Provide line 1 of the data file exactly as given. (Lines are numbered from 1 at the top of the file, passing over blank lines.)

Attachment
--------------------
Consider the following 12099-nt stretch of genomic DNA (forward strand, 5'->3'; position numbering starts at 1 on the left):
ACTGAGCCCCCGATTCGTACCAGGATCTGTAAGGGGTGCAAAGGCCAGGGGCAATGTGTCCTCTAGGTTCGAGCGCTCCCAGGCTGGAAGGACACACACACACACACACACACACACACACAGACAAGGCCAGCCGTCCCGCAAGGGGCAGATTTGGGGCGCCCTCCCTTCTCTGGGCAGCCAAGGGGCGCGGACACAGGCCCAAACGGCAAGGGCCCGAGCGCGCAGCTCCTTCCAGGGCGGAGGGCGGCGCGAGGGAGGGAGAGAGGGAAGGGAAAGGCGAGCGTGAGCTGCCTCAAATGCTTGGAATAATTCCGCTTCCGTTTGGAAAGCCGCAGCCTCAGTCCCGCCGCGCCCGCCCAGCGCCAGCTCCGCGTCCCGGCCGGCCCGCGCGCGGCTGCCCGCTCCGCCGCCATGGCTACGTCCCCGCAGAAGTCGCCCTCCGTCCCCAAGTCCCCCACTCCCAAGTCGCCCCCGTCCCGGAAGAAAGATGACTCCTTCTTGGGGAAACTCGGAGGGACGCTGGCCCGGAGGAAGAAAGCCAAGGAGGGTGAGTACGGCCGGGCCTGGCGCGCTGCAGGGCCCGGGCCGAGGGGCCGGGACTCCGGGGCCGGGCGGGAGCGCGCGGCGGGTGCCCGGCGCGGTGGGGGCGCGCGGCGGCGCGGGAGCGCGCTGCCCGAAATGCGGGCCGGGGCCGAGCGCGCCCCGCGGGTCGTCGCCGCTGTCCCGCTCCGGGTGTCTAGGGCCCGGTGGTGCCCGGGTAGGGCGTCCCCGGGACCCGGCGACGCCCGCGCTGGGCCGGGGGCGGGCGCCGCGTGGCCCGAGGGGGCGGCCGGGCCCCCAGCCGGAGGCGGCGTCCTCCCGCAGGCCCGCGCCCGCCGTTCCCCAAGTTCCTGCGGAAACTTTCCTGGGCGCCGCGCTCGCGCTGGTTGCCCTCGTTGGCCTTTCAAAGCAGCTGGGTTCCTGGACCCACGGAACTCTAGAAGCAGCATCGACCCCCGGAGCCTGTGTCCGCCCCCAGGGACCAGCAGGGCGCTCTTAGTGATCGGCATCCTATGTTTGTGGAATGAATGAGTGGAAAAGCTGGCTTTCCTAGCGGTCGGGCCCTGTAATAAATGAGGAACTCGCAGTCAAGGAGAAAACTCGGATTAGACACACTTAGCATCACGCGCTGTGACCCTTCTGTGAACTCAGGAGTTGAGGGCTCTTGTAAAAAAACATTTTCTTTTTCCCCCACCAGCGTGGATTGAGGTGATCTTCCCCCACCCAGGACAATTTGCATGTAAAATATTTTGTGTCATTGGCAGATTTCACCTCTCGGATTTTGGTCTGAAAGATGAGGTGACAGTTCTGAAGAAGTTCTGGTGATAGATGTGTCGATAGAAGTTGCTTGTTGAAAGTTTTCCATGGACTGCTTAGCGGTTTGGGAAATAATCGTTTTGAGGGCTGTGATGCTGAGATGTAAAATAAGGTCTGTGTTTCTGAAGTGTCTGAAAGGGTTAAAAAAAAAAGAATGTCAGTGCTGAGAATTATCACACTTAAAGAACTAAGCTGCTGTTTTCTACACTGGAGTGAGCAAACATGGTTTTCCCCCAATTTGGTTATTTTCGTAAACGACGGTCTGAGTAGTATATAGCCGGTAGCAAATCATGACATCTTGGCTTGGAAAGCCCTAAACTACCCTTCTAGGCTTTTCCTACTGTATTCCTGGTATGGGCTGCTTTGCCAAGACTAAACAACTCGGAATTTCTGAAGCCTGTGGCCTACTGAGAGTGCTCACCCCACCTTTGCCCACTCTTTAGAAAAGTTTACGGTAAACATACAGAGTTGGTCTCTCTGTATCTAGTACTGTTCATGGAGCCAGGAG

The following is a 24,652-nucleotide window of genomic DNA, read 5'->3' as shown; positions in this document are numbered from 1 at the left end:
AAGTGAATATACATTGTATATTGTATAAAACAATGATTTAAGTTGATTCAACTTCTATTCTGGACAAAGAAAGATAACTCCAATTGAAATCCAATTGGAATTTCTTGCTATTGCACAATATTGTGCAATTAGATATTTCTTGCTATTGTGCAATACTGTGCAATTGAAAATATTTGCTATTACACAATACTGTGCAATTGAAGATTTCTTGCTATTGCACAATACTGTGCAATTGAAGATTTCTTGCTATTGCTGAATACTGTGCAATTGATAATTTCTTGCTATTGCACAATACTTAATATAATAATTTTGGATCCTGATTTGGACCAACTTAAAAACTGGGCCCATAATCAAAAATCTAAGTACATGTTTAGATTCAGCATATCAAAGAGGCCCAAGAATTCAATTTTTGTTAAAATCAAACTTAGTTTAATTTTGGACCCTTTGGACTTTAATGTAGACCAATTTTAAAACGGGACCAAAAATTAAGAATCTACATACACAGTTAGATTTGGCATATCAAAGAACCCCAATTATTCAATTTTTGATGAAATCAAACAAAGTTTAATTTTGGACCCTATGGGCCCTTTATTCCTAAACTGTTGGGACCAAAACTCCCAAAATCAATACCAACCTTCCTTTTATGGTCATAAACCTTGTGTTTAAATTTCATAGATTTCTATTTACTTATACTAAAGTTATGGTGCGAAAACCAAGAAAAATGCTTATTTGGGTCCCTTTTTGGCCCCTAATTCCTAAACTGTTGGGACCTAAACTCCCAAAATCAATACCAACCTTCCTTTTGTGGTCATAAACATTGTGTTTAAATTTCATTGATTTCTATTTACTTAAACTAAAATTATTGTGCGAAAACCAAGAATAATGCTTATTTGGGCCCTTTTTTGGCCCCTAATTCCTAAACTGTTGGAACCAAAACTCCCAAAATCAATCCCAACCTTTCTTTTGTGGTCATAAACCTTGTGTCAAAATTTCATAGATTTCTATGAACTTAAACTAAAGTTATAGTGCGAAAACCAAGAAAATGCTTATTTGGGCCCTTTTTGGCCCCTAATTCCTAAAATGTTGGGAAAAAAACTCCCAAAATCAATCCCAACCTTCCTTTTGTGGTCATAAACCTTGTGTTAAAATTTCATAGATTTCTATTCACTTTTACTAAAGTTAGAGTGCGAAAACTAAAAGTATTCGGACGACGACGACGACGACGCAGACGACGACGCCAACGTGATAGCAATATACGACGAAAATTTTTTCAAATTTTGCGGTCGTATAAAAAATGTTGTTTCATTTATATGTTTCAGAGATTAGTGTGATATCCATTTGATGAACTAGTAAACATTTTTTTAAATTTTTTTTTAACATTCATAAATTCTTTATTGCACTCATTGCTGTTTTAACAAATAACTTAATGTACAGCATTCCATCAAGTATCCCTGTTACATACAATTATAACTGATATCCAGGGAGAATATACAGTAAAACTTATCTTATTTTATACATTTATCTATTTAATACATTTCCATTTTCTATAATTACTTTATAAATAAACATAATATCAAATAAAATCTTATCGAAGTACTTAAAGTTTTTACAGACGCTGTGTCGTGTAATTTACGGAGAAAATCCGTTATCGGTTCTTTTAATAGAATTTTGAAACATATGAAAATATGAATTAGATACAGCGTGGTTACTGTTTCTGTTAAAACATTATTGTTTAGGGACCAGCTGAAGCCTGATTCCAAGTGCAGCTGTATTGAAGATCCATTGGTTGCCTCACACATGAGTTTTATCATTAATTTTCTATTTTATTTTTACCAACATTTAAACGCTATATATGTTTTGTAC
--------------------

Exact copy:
Consider the following 12099-nt stretch of genomic DNA (forward strand, 5'->3'; position numbering starts at 1 on the left):